Dementia Risk Lowers If Elderly Person Can Identify Smells like Roses

Within the United States, there are at least five million people currently living with age-related dementia. As the population increases, these numbers are expected to rise. Therefore, it is imperative for researchers to analyze biomarkers that could indicate a cognitive decline.

A new study from UC San Francisco has identified how some seniors’ sense of smell may be able to forecast their risk of developing dementia. Researchers found that those who can identify smells like roses, turpentine, lemon, and paint-thinner and who have retained their sense of vision, hearing, and touch may have half the risk of developing dementia compared to their peers with limited senses.

For the study, researchers tracked close to 1,800 participants in their seventies for a period of up to 10 years. At the start of the study, all participants were dementia-free, but 328 developed the condition throughout the study.

Out of the participants whose sensory levels ranked in the middle range, 141 of the 328 developed dementia. This compared with 83 in the good range and 104 in the poor range.

Sensory Impairments Could Accelerate Cognitive Decline

“Sensory impairments could be due to underlying neurodegeneration or the same disease processes as those affecting cognition, such as stroke,” said first author Willa Brenowitz, Ph.D., of the UCSF Department of Psychiatry and Behavioral Sciences. “Alternatively, sensory impairments, particularly hearing and vision, may accelerate cognitive decline, either directly impacting cognition or indirectly by increasing social isolation, poor mobility and adverse mental health.”

Previous research has generally focused on the link between dementia and individual senses. This study was centered around the additive effects of multiple impairments in sensory function, which experts believe are a more reliable indicator of declining cognition.

The authors of the study have acknowledged that a robust sense of smell has a stronger association against dementia than touch, hearing, or vision. Participants whose smell declined by 10 percent had a 10 percent higher chance of dementia, versus a 1-to-3 percent increase risk for corresponding declines in hearing, vision, and touch.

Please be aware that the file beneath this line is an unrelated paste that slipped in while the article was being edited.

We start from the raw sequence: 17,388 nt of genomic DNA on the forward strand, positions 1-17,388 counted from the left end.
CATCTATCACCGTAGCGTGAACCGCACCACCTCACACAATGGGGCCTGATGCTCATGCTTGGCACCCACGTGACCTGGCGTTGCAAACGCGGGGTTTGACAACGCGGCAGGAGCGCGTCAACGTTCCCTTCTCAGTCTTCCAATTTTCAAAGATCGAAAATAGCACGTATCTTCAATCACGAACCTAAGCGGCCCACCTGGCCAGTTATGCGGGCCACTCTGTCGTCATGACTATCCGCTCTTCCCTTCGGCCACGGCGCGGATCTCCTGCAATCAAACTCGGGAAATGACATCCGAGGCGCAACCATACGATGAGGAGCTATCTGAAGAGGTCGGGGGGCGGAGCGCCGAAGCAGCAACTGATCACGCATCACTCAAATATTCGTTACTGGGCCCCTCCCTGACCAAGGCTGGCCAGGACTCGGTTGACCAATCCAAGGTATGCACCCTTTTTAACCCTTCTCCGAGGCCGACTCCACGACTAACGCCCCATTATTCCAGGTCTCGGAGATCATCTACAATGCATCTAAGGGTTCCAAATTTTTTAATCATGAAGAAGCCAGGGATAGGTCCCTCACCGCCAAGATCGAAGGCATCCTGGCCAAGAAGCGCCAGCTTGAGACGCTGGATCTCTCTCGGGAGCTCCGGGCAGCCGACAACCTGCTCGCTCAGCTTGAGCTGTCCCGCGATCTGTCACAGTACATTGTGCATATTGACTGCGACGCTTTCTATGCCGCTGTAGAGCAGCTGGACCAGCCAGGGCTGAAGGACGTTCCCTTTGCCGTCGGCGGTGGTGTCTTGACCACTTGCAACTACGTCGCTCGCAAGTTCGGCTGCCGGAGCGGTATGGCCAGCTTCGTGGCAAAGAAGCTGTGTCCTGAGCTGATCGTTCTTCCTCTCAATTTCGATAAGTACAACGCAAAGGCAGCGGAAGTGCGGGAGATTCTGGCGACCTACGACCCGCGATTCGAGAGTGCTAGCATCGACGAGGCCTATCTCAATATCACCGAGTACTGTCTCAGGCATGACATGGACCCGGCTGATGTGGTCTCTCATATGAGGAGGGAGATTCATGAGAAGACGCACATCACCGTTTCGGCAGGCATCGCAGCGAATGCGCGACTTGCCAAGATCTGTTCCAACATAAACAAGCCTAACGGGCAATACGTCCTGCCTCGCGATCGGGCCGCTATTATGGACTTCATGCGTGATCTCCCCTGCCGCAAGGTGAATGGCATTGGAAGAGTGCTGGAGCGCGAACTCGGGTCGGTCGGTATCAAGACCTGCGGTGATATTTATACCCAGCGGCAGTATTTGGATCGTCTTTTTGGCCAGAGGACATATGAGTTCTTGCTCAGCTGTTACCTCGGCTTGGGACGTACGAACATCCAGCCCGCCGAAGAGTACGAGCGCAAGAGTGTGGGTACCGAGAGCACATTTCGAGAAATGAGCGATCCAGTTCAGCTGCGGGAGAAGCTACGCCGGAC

“The olfactory bulb, which is critical for smell, is affected fairly early on in the course of the disease,” said Brenowitz. “It’s thought that smell may be a preclinical indicator of dementia, while hearing and vision may have more of a role in promoting dementia.”

Overall, researchers concluded that participants who remained dementia-free had generally higher cognition at enrollment and tended to have no sensory impairments. Participants in the middle range showed mild impairments, and those who had the highest risk had multiple moderate-to-severe impairments.

Health care providers agree that regular physical exercise has known benefits which can help to prevent or slow cognitive decline. A diet low in fat and rich in fruits and vegetables is another heart-healthy choice that also may help protect cognitive health. Getting regular hearing tests and eye checkups are also highly recommended to help keep sensory levels at a healthy level.


Author Bio

About eight years ago, Mat Lecompte had an epiphany. He’d been ignoring his health and suddenly realized he needed to do something about it. Since then, through hard work, determination and plenty of education, he has transformed his life. He’s changed his body composition by learning the ins and outs of nutrition, exercise, and fitness and wants to share his knowledge with you. Starting as a journalist over 10 years ago, Mat has not only honed his belief system and approach with practical experience, but he has also worked closely with nutritionists, dieticians, athletes, and fitness professionals. He embraces natural healing methods and believes that diet, exercise and willpower are the foundation of a healthy, happy, and drug-free existence.

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https://www.eurekalert.org/pub_releases/2020-07/uoc–oaw071720.php
https://www.alz.org/alzheimers-dementia/facts-figures

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